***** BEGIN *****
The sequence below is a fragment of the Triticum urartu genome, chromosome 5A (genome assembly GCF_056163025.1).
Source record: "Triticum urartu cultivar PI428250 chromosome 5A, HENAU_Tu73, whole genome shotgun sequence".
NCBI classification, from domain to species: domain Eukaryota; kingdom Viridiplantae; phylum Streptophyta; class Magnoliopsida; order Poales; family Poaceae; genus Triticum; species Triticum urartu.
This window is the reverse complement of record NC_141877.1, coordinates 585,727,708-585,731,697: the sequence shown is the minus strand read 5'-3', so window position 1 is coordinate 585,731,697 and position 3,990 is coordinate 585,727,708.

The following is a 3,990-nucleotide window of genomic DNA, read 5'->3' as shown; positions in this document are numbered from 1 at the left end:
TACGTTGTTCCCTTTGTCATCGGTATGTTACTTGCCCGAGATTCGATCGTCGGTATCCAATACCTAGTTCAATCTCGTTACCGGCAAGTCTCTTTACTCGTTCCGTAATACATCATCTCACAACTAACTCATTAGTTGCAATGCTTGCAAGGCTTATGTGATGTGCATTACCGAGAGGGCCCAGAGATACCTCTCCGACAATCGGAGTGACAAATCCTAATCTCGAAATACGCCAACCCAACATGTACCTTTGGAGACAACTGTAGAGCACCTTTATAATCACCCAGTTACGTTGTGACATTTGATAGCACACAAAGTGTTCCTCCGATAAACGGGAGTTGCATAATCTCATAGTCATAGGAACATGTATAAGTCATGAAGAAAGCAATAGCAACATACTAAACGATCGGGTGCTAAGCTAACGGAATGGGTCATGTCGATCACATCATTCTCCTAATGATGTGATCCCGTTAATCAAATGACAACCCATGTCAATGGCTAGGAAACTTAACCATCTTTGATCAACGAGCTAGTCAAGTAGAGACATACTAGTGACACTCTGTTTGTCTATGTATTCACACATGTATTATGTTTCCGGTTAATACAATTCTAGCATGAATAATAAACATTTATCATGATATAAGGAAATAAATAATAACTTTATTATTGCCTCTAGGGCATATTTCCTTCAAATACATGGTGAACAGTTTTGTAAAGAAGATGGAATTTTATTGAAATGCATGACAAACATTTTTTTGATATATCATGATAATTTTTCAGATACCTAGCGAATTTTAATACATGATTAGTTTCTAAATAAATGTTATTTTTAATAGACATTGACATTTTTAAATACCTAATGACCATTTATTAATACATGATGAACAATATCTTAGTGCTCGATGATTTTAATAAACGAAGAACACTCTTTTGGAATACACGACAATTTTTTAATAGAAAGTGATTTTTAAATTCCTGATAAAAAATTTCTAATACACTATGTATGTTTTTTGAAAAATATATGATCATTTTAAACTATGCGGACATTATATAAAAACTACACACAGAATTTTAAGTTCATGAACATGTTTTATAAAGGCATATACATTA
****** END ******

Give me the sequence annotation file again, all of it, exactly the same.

The sequence below is a fragment of the Triticum urartu genome, chromosome 5A (genome assembly GCF_056163025.1).
Source record: "Triticum urartu cultivar PI428250 chromosome 5A, HENAU_Tu73, whole genome shotgun sequence".
NCBI classification, from domain to species: domain Eukaryota; kingdom Viridiplantae; phylum Streptophyta; class Magnoliopsida; order Poales; family Poaceae; genus Triticum; species Triticum urartu.
This window is the reverse complement of record NC_141877.1, coordinates 585,727,708-585,731,697: the sequence shown is the minus strand read 5'-3', so window position 1 is coordinate 585,731,697 and position 3,990 is coordinate 585,727,708.

The following is a 3,990-nucleotide window of genomic DNA, read 5'->3' as shown; positions in this document are numbered from 1 at the left end:
TACGTTGTTCCCTTTGTCATCGGTATGTTACTTGCCCGAGATTCGATCGTCGGTATCCAATACCTAGTTCAATCTCGTTACCGGCAAGTCTCTTTACTCGTTCCGTAATACATCATCTCACAACTAACTCATTAGTTGCAATGCTTGCAAGGCTTATGTGATGTGCATTACCGAGAGGGCCCAGAGATACCTCTCCGACAATCGGAGTGACAAATCCTAATCTCGAAATACGCCAACCCAACATGTACCTTTGGAGACAACTGTAGAGCACCTTTATAATCACCCAGTTACGTTGTGACATTTGATAGCACACAAAGTGTTCCTCCGATAAACGGGAGTTGCATAATCTCATAGTCATAGGAACATGTATAAGTCATGAAGAAAGCAATAGCAACATACTAAACGATCGGGTGCTAAGCTAACGGAATGGGTCATGTCGATCACATCATTCTCCTAATGATGTGATCCCGTTAATCAAATGACAACCCATGTCAATGGCTAGGAAACTTAACCATCTTTGATCAACGAGCTAGTCAAGTAGAGACATACTAGTGACACTCTGTTTGTCTATGTATTCACACATGTATTATGTTTCCGGTTAATACAATTCTAGCATGAATAATAAACATTTATCATGATATAAGGAAATAAATAATAACTTTATTATTGCCTCTAGGGCATATTTCCTTCAAATACATGGTGAACAGTTTTGTAAAGAAGATGGAATTTTATTGAAATGCATGACAAACATTTTTTTGATATATCATGATAATTTTTCAGATACCTAGCGAATTTTAATACATGATTAGTTTCTAAATAAATGTTATTTTTAATAGACATTGACATTTTTAAATACCTAATGACCATTTATTAATACATGATGAACAATATCTTAGTGCTCGATGATTTTAATAAACGAAGAACACTCTTTTGGAATACACGACAATTTTTTAATAGAAAGTGATTTTTAAATTCCTGATAAAAAATTTCTAATACACTATGTATGTTTTTTGAAAAATATATGATCATTTTAAACTATGCGGACATTATATAAAAACTACACACAGAATTTTAAGTTCATGAACATGTTTTATAAAGGCATATACATTA